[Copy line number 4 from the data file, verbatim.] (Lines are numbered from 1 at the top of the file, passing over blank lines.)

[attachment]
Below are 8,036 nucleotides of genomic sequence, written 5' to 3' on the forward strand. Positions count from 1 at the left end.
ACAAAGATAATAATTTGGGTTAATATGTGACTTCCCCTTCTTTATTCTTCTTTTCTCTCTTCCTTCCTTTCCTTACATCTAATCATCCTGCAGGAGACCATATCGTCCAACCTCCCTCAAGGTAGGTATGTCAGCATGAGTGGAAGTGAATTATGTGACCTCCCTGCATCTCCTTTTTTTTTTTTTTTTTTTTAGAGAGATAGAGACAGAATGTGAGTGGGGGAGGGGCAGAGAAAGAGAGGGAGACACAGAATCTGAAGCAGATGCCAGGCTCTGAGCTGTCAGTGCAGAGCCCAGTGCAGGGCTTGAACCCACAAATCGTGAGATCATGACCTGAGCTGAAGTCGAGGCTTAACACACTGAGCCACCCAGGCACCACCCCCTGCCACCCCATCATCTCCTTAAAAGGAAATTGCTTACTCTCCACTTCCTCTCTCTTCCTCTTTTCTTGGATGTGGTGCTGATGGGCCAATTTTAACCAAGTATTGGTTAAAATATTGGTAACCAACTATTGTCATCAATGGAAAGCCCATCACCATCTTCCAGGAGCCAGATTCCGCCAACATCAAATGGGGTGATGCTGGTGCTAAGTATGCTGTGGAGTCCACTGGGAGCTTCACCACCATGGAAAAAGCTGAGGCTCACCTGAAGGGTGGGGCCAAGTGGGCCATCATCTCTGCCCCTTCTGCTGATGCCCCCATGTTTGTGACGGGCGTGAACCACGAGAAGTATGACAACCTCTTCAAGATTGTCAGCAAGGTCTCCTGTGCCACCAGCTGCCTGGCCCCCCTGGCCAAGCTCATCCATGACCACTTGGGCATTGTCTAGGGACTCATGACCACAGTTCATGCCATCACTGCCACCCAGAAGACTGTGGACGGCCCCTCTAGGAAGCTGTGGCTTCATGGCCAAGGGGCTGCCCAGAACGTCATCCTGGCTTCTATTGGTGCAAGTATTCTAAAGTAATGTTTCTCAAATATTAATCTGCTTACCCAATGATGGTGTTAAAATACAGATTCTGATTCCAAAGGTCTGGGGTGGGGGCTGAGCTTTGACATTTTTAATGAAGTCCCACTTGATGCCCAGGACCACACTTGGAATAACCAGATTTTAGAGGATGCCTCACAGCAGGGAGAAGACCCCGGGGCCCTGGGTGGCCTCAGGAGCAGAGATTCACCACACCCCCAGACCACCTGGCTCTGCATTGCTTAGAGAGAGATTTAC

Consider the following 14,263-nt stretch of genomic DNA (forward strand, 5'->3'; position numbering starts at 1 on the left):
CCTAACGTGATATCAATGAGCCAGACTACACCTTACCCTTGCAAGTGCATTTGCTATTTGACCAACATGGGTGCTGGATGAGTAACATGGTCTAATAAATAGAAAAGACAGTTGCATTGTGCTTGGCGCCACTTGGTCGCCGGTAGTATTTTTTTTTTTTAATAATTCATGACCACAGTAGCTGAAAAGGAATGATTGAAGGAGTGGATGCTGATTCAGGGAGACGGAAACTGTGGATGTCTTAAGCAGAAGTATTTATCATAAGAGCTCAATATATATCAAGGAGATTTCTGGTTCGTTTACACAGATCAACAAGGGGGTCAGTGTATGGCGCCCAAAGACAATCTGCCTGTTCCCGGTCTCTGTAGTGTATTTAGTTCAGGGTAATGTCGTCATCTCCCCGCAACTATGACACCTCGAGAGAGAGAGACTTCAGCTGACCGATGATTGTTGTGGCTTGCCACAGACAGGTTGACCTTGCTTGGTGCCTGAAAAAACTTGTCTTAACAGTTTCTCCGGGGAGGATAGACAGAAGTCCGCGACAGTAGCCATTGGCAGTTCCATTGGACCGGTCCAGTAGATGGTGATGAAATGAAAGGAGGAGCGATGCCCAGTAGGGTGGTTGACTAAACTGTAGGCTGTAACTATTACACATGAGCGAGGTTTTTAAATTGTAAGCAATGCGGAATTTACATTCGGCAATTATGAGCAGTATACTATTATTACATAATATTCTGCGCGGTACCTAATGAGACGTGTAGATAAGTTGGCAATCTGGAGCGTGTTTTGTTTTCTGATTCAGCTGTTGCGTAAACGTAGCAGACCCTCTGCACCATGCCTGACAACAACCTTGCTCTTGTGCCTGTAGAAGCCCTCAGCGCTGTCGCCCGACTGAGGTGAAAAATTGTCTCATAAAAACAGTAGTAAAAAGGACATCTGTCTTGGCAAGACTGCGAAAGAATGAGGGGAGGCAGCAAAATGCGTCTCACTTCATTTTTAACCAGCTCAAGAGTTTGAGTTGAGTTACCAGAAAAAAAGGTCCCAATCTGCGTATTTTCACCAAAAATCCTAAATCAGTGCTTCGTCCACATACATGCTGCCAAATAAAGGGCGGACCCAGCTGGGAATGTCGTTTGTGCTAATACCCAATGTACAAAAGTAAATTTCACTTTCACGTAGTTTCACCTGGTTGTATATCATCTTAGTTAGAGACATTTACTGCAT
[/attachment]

CCTAACGTGATATCAATGAGCCAGACTACACCTTACCCTTGCAAGTGCATTTGCTATTTGACCAACATGGGTGCTGGATGAGTAACATGGTCTAATAAATAGAAAAGACAGTTGCATTGTGCTTGGCGCCACTTGGTCGCCGGTAGTATTTTTTTTTTTTAATAATTCATGACCACAGTAGCTGAAAAGGAATGATTGAAGGAGTGGATGCTGATTCAGGGAGACGGAAACTGTGGATGTCTTAAGCAGAAGTATTTATCATAAGAGCTCAATATATATCAAGGAGATTTCTGGTTCGTTTACACAGATCAACAAGGGGGTCAGTGTATGGCGCCCAAAGACAATCTGCCTGTTCCCGGTCTCTGTAGTGTATTTAGTTCAGGGTAATGTCGTCATCTCCCCGCAACTATGACACCTCGAGAGAGAGAGACTTCAGCTGACCGATGATTGTTGTGGCTTGCCACAGACAGGTTGACCTTGCTTGGTGCCTGAAAAAACTTGTCTTAACAGTTTCTCCGGGGAGGATAGACAGAAGTCCGCGACAGTAGCCATTGGCAGTTCCATTGGACCGGTCCAGTAGATGGTGATGAAATGAAAGGAGGAGCGATGCCCAGTAGGGTGGTTGACTAAACTGTAGGCTGTAACTATTACACATGAGCGAGGTTTTTAAATTGTAAGCAATGCGGAATTTACATTCGGCAATTATGAGCAGTATACTATTATTACATAATATTCTGCGCGGTACCTAATGAGACGTGTAGATAAGTTGGCAATCTGGAGCGTGTTTTGTTTTCTGATTCAGCTGTTGCGTAAACGTAGCAGACCCTCTGCACCATGCCTGACAACAACCTTGCTCTTGTGCCTGTAGAAGCCCTCAGCGCTGTCGCCCGACTGAGGTGAAAAATTGTCTCATAAAAACAGTAGTAAAAAGGACATCTGTCTTGGCAAGACTGCGAAAGAATGAGGGGAGGCAGCAAAATGCGTCTCACTTCATTTTTAACCAGCTCAAGAGTTTGAGTTGAGTTACCAGAAAAAAAGGTCCCAATCTGCGTATTTTCACCAAAAATCCTAAATCAGTGCTTCGTCCACATACATGCTGCCAAATAAAGGGCGGACCCAGCTGGGAATGTCGTTTGTGCTAATACCCAATGTACAAAAGTAAATTTCACTTTCACGTAGTTTCACCTGGTTGTATATCATCTTAGTTAGAGACATTTACTGCAT